I avoid crowded places, given my weak health now. But I had to give in to the demands of Saimantick. Sayan too joined in and we left for the ghats at 3:30 AM on Mahalaya. I never thought the day would turn out to be so good. I thank them from the core of my heart.
I would not be here in Kolkata for the Durga Puja. I am in desperate need of a break and I’m going to Meghalaya with Harshit and Surrbhi. Harshit should not be a new name to any friend of mine. Surrbhi is one mad girl, we met in TCS. While most of the girls we meet generally are “nyaka” (do not ask me to translate this), she is a sport! Hailing from Jammu, she was almost in tears when she realised she has to stay in Calcutta for some time now. Now we believe, she likes being in Calcutta.
Before we proceed any further, please be informed, this blog post is going to be a hotchpotch of unrelated stuff. Let’s start with Mahalaya.
The Mahalaya marks the beginning of the Durga Puja in Bengal and its equivalent in the rest of India – the Navratras. This Durga Puja in Bengal is the autumn festival and is often called “Okal Bodhon” or the untimely invoking of the Goddess. This untimely invocation was done by Lord Ram (The Hero of Ramayana) seeking power from Goddess Durga. The end of Durga Puja also marks the death of the demon king Ravana and is celebrated as Dussehra primarily in northern parts of this great nation. Diwali that follows Durga Puja is celebrated as the return of Rama to Ayodhya. Diwali, however is more popular as “Kali Puja” or the worship of Goddess Kali (the war Goddess) in Bengal. If you know why Bengali’s celebrate Kali Puja during this time, do let me know.
The Mahalaya is characterised by the worship of the ancestors. In this patriarchal society, the son of the house goes all the way to the river Ganges (which is regarded holy in Hinduism) and prays for the peace of his previous 14 generations. It also marks the end of the rule of the harsh men power and marks the beginning of the female power that is caring and scaring at times ! Standing today, it is more of the photographer’s festival than anything else.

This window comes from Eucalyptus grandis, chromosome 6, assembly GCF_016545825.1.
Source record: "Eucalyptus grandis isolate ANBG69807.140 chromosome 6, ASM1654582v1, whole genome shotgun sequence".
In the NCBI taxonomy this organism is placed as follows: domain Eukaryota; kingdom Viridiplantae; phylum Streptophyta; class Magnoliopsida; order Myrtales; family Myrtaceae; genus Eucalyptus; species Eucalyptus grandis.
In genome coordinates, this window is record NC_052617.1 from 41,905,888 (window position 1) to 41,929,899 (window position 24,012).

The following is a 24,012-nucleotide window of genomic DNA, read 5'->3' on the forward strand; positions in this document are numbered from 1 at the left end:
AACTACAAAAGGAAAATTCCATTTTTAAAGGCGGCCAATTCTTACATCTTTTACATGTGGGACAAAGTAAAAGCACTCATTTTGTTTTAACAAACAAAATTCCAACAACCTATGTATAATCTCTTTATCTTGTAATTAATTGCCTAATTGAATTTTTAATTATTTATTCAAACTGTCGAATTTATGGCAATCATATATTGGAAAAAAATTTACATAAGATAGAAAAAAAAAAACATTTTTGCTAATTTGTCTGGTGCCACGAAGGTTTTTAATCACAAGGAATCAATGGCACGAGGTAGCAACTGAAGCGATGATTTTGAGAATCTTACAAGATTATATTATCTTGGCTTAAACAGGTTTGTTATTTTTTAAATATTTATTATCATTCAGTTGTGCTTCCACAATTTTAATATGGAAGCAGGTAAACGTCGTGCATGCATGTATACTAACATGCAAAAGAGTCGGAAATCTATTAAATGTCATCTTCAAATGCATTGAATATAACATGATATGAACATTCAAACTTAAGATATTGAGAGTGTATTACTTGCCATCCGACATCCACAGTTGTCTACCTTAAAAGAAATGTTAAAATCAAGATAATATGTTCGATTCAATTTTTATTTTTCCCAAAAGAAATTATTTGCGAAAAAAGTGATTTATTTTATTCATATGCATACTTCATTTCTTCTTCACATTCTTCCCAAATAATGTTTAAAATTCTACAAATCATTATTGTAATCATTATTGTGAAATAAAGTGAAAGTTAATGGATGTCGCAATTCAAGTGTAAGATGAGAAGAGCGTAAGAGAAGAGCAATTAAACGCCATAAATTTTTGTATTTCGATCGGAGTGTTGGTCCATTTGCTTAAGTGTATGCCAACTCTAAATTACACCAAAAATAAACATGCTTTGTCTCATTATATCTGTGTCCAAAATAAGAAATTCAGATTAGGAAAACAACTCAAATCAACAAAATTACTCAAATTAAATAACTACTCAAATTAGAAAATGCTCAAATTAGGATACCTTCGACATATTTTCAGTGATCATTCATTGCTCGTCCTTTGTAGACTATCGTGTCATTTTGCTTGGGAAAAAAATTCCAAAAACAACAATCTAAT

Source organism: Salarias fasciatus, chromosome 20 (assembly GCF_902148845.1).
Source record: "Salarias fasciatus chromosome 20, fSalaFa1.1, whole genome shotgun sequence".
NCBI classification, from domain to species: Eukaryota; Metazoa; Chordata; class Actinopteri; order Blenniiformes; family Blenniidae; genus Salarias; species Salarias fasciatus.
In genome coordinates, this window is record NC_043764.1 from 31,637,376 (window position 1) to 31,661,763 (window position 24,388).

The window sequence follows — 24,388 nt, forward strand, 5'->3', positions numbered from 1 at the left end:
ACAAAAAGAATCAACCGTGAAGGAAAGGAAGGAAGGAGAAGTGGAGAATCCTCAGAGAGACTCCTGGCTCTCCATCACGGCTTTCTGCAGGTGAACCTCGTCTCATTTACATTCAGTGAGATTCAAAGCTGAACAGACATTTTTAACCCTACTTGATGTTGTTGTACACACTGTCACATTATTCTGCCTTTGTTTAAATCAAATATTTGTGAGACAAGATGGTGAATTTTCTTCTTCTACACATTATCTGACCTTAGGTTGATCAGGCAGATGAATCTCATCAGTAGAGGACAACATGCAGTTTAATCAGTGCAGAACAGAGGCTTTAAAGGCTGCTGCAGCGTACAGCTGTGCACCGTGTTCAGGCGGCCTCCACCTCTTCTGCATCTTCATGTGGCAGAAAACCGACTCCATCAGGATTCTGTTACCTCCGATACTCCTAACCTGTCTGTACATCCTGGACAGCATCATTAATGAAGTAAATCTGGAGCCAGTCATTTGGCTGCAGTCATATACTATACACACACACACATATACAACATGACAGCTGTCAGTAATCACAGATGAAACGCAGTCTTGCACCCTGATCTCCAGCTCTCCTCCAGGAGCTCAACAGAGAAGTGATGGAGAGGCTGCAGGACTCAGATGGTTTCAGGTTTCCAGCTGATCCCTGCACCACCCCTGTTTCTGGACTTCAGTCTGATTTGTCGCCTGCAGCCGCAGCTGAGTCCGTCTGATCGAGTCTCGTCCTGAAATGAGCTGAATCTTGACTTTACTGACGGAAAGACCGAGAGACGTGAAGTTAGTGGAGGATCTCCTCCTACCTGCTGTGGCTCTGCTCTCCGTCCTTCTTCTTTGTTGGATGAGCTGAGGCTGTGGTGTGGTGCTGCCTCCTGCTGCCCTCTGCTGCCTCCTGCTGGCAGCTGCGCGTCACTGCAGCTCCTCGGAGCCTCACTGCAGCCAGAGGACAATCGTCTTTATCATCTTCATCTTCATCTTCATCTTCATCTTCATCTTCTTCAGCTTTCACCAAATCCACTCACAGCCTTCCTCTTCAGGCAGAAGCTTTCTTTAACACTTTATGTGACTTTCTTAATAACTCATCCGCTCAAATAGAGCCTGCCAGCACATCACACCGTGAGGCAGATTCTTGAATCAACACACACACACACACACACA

Square frames interest me these days. Blame instagram!
I tried some square frame, a majority of which is top shots. Do have a look:
About Narayan Pal:
Kumartuli is a place of a million stories. One such story is of Narayan Pal. He is an idol maker by heredity. He started making idols at the age of 7 and now he is near 80 years of age. While talking to him, I could see his eyes getting wet when I wanted to know how he feels each time people buy the idols and takes it away from him. I did not know how to react. I ended the conversation there.
I regret not being able to shoot Kaash phool this year as well, might not get an opportunity to shoot Dhaak and Dhunuchi Dance. Well that saddens me but Meghalaya fills me with a newer happiness. If my health is okay, Meghalaya will be a fantastic trip.
I hope you liked this week’s blog post about Mahalaya and Narayan Pal. Do leave for me, your honest reviews (comments) about the photographs used or the information shared. Have a fantastic Durga Puja / Navratras ahead.
- Is Germany going to be the next Italy? - March 23, 2020
- Covid19 infected cases in Germany / Saxony-Anhalt / Magdeburg: Graphs and personal shitposting. - March 21, 2020
- Student Jobs: Tutoring! - February 25, 2020
- Elbe Sandstone Mountains: Lilienstein & the stone bridge of Bastei. - January 6, 2020
- Magdeburg: Life beyond studies (2). - December 27, 2019
- Plagiarism - November 19, 2019
- Heritage Trams in Magdeburg! - November 10, 2019
- A Bengali child’s introduction to Germany! - November 9, 2019
- Exmatriculation, AOK, a ducked up life & etc! - November 7, 2019
- How to choose between universities in Germany? - November 1, 2019